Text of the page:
Although the colony survived, mortality rates were high due to dire food shortages. But fortune was on the horizon, in the form of a second fleet carrying extra supplies. It arrived at the colony in June 1790 but by the time it reached Australia it was so full of disease-ridden, dying convicts their arrival actually made the whole situation on land considerably worse. Food shortages increased, the creatively named ‘Second Fleet’ was an even bigger disaster than the first. Though once these initial hurdles had been crossed, Australia soon took flight and today the spectacular city of Sydney sits in the same spot the First Fleet landed. A dazzling jewel of civilization, a terraforming success, built from the back-breaking labour of these first pioneering British convicts.

Daily life for the indentured convicts was mightily hard work, the environment was blazingly hot, dry and unforgiving. But one thing is for sure, it was definitely better than being headless, or hung very publicly in front of all your family. Convicts were sometimes given tickets of leave if they were well behaved. And, when their seven years of slave labour was over they were free to become a full British citizen (they would be presented with a physical ‘Certificate of Freedom’) and they had the choice to stay, residing in Australia or return to England.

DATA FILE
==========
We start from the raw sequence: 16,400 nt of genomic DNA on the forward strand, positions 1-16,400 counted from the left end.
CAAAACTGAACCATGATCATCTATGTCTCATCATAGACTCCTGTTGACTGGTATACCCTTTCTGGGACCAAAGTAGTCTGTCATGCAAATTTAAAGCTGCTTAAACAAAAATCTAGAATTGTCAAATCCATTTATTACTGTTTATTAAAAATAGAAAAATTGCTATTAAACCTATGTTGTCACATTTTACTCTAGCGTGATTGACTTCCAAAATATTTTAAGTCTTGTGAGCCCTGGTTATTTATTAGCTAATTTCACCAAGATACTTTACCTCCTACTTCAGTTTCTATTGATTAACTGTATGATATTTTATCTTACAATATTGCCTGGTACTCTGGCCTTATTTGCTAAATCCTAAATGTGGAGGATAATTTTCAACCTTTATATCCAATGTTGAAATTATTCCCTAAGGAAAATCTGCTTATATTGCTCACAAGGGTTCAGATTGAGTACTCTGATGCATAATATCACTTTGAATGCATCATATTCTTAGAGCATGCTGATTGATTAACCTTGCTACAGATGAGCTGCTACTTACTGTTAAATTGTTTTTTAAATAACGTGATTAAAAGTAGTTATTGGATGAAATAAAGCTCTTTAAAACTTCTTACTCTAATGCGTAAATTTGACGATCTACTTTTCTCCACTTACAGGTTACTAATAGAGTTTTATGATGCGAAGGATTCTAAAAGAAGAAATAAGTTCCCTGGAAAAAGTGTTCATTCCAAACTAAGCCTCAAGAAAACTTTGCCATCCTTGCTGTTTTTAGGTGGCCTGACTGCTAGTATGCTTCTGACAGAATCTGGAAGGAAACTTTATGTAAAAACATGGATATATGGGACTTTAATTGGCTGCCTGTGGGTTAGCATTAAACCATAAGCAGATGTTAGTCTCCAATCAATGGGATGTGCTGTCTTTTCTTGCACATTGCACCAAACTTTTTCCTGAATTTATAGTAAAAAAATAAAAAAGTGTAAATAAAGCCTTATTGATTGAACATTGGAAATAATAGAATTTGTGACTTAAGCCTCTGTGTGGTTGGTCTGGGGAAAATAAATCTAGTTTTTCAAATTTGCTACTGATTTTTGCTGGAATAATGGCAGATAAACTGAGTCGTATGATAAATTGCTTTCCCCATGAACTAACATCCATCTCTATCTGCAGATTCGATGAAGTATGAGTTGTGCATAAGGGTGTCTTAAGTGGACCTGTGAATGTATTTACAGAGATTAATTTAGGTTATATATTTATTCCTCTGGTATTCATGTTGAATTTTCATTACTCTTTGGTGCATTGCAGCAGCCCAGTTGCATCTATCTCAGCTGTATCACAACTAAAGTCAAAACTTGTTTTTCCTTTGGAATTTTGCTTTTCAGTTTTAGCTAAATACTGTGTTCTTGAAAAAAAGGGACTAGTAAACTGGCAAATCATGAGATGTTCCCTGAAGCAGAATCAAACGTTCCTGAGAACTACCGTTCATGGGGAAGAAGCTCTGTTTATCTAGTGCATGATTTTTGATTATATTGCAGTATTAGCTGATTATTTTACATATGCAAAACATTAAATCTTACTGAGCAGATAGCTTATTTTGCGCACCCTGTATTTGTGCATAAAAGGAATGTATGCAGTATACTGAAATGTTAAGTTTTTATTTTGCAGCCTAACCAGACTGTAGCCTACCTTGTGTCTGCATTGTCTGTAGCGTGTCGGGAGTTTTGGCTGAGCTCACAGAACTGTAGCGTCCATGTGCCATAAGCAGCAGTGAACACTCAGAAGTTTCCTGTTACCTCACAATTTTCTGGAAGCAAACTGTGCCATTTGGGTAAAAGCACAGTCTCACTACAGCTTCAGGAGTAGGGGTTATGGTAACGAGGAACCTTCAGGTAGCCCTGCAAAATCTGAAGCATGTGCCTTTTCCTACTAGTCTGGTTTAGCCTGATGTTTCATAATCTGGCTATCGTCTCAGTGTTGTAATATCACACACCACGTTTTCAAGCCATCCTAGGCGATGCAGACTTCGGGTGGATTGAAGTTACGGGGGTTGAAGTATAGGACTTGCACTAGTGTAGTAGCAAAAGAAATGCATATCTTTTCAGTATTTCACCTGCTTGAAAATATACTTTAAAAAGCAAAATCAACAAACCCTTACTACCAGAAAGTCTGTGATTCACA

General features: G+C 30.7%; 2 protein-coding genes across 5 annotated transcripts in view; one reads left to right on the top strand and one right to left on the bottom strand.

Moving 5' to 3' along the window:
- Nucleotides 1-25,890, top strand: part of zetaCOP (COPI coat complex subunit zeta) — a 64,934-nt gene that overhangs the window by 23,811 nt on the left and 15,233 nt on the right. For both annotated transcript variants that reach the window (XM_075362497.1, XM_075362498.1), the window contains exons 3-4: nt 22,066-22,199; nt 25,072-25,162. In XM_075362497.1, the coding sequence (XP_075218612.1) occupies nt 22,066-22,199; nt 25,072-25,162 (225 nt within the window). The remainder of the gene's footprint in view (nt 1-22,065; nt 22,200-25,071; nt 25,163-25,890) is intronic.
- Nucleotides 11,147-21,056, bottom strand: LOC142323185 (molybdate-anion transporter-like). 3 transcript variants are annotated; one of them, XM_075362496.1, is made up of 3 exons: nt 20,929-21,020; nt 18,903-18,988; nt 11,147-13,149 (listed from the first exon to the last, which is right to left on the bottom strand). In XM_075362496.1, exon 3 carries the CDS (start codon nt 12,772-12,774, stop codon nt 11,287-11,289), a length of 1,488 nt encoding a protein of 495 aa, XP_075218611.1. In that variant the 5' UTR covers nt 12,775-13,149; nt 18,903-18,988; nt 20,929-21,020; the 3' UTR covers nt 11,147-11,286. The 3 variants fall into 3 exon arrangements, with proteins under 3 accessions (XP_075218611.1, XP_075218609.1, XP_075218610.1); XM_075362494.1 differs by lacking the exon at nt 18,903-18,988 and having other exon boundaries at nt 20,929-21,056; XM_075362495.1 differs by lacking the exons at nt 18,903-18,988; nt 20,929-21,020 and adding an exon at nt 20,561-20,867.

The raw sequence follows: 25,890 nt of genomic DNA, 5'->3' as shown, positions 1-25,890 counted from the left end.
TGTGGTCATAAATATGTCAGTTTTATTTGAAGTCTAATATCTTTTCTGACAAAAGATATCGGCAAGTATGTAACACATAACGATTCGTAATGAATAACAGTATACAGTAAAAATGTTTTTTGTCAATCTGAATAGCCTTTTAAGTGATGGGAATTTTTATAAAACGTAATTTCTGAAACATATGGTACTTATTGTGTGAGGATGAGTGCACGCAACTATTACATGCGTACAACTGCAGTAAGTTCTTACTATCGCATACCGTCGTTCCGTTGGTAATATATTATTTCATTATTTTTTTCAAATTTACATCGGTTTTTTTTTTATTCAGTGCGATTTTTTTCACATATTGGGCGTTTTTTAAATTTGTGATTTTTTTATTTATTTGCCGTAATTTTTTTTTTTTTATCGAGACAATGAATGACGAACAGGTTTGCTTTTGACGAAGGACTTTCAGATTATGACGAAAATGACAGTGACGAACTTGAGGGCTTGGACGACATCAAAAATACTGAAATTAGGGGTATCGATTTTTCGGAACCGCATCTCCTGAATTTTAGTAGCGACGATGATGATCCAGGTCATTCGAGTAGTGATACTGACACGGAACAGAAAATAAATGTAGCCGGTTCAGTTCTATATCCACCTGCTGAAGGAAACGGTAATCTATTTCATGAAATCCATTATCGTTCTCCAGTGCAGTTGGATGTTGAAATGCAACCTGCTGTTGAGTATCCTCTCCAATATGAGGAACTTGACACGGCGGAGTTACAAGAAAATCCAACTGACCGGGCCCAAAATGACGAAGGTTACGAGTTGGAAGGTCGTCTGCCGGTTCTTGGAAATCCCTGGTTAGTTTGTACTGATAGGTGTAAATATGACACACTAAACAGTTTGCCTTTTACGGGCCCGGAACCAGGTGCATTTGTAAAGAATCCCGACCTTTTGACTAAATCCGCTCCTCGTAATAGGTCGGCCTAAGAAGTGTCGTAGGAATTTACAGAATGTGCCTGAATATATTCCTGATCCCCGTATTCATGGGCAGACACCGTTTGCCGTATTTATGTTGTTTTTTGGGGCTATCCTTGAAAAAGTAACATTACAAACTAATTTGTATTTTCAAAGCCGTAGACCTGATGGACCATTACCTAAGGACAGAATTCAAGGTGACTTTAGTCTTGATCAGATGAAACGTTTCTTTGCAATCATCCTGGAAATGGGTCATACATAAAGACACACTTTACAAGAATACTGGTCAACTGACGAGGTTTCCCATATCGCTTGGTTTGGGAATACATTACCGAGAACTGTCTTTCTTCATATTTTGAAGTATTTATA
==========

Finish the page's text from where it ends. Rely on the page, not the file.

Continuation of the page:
Australia has since become a model country, built on Western ideals of freedom by those who weren't. It is estimated that more than 20% of Australia’s present-day population are descendants of the initial convict settlers. And now, the Tyburn tree may be gone, yet to this day the chilling legacy of the Bloody Code still whistles through the leaves of the three sombre oak trees sitting solemn, seeping roots into the ground of ancient souls. In dour recollection of a time when a man could meet the hangman’s noose for catching a fucking fish.